Take care, and I’ll talk to you soon.

Saturday, April 05, 2014

The Scandals We Ignore (Part Two)

Sports scandals are a dime a dozen.   But they can generally be put into two categories.   First, you have the scandals that are primarily about the sports world.  These include stories about athletes who take performing enhancing drugs, referees or judges who take bribes, or sports leagues that cover up the mind-boggling health problems caused by their product.   In each case, I don’t doubt that there are broader societal tie-ins, but these problems center around the games themselves and not the society at large.  

I don’t wish to poo-poo the importance of those classic sports scandals.  But candidly, I am even more interested when a scandal appears in the world of sports that focuses your attention less on the actual competitions than on the outside world.  Recently, two such scandals come to mind.

Have you seen the latest edition of Golf Digest?  Here’s the cover: It kind of leaves an impression, doesn’t it?   The scantily-clad hottie is Paulina Gretzky, the daughter of Wayne Gretzky, the hockey legend.   Paulina is not an accomplished golfer.   In fact, as far as I can tell, that’s not even a sports bra she’s wearing; it’s just a plain old bra.
When my wife saw the cover, she said “I assume she’s not a golfer.  She’s the prize at the end of the  course.”   More precisely, she’s the prize won by professional golfer Dustin Johnson, who is now Wayne Gretzky’s son-in-law.   My wife, a former high school valedictorian and Harvard Law School graduate, is surely used to living in a society where men see models as more prize worthy than scholars.  But I would have expected that a prominent magazine like Golf Digest would have ducked that whole brains-versus-beauty debate and focused instead on athletic prowess.  Couldn’t they have found a really bright or really pretty woman who actually played on the LPGA tour?   Did they really have to bypass women’s golf entirely and just adorn their latest issue with an unbridled tribute to T&A?   Apparently so.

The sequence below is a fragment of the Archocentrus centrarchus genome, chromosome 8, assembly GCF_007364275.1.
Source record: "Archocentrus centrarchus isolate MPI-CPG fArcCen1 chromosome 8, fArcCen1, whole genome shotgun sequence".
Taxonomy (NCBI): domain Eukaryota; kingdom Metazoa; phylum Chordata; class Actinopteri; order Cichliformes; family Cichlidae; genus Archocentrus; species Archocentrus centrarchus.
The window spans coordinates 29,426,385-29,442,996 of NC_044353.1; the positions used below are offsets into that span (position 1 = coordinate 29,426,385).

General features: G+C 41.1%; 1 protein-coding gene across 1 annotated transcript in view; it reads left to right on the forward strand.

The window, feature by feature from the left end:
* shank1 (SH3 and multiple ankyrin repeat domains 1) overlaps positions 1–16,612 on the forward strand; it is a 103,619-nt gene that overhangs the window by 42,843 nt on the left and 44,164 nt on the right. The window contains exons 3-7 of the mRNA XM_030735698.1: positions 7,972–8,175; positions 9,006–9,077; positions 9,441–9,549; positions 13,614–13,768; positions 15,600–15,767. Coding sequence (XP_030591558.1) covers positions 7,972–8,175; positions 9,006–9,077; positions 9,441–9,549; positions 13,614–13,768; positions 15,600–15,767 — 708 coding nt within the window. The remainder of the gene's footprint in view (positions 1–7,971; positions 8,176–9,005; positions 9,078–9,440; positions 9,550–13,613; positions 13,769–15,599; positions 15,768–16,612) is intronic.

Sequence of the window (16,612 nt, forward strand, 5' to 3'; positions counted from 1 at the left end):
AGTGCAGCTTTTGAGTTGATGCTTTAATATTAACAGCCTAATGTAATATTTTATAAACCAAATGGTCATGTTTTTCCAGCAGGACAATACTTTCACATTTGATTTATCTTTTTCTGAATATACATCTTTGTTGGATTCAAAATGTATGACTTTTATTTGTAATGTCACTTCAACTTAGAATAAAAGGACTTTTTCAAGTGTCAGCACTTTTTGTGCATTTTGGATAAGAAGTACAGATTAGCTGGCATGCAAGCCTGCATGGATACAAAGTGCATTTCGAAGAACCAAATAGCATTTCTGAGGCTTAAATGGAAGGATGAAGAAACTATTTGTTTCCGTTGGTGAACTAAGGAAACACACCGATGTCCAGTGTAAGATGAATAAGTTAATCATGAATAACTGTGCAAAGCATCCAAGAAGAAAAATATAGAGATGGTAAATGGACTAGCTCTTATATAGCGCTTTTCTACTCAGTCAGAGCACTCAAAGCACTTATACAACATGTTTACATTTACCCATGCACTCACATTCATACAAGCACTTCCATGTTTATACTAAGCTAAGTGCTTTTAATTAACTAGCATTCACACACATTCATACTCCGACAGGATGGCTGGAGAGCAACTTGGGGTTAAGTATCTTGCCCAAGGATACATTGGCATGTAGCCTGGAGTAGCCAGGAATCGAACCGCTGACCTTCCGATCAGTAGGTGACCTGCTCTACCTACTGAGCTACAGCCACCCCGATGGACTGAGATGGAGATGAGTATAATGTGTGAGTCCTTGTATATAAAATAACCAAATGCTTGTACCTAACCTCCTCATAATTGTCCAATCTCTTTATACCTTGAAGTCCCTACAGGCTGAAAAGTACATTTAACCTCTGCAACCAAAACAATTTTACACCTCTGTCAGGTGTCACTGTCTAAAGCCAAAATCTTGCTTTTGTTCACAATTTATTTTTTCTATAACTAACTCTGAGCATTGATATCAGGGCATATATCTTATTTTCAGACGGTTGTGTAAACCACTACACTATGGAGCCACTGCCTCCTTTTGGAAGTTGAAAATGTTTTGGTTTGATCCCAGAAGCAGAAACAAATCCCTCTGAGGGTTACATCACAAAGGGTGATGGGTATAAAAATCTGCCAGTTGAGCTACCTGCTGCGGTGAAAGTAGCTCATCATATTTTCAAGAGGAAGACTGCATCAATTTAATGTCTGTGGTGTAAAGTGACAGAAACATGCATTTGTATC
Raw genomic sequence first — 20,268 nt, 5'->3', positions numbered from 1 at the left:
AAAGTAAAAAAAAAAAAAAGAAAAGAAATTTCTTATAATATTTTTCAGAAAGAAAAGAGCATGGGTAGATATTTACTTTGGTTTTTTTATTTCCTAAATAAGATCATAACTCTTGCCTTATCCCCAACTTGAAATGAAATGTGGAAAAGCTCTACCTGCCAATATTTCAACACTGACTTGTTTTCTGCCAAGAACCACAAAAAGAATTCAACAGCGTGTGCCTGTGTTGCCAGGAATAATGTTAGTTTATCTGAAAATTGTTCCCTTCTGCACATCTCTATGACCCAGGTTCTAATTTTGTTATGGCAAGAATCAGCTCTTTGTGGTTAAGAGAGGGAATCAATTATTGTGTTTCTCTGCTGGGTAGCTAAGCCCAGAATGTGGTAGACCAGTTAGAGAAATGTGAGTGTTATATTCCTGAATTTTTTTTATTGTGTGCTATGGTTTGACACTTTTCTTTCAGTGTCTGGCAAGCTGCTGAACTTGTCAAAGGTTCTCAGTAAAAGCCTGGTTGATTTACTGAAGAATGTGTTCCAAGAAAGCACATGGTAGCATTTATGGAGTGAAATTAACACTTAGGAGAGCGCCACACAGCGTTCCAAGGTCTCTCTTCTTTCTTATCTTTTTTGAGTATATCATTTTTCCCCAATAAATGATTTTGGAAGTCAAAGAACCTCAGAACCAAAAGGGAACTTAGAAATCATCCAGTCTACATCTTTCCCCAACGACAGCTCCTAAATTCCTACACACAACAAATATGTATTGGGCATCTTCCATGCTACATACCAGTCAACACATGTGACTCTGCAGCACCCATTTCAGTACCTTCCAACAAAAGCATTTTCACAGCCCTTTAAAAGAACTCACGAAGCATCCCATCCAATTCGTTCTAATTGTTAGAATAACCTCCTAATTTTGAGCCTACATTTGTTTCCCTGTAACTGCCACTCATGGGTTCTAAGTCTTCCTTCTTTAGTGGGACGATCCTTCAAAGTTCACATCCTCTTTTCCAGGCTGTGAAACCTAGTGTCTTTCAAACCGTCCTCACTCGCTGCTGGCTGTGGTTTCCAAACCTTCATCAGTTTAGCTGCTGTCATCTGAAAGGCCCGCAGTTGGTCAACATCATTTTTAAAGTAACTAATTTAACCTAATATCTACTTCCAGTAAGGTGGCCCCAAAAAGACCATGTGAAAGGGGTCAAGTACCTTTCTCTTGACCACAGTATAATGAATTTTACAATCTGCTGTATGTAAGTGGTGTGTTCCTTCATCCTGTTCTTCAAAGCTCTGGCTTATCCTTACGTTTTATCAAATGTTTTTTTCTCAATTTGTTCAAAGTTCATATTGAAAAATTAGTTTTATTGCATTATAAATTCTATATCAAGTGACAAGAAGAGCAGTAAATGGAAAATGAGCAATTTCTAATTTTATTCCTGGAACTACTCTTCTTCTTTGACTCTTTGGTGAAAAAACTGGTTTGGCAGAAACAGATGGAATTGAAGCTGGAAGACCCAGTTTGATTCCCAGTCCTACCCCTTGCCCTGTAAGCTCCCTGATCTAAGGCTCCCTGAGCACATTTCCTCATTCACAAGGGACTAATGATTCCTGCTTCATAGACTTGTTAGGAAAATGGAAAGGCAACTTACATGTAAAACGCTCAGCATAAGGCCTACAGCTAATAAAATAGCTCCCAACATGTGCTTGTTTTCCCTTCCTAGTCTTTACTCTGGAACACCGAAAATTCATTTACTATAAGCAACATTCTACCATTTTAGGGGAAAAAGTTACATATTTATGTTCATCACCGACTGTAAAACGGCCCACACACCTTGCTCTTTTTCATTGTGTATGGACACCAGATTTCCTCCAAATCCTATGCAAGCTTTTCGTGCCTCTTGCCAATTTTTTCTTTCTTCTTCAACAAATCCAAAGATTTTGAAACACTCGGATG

I was listening to ESPN yesterday morning when they were talking about this scandal.  Mike Golic, one of the two men to whom that network entrusts its coveted morning drive-time slot despite being an admitted steroid abuser, was explaining the reason for Golf Digest’s decision.   According to Golic, true golf fans will buy the magazine regardless of who they put on the cover.  But if they show Paulina Gretzsky’s skin and curves, perhaps they will also attract another element of “reader.”   I see the logic in that position.  Then again, I also see the logic in taking performance-enhancing drugs.   Do I see the logic in unabashed sexism?  Or, for that matter, racism?  I suppose so, as long as there is an election to be won or a dollar to be made by trading in filth.

Truth be told, Golf Digest is no different than many other well-established institutions in American life.  These institutions focus more on what’s on the outside of a woman’s head than what’s on the inside.   If this magazine had simply applied its attitude toward women with a bit of subtlety and ambiguity, it would have stayed under the radar screen, but it just couldn’t help itself.  It had to announce itself and its motivations – greed and disrespect come immediately to mind.

If you want to read about the magazine’s rationalization for its cover-girl decision, be my guest.  I haven’t bothered.  I know racism when I see it and I know sexism when I see it.  Golf Digest has just announced itself as a sexist rag.  It’s really that simple.  

Before I change topics, I have a simple message for Mr. Golic: this is one golf fan who has no intention of reading Golf Digest in the future.  I encourage the rest of you to follow suit.

At the risk of sounding indifferent to sexism, the second scandal that I’d like to discuss is even more disturbing to me than the first.   It has also been around a few weeks longer, and yet for some reason, I never seem to hear about it on TV.   Perhaps that’s because the behavior at issue is so old hat and accepted that it’s no longer scandalous to the society at large.  But if that’s not an indictment of our culture, nothing is.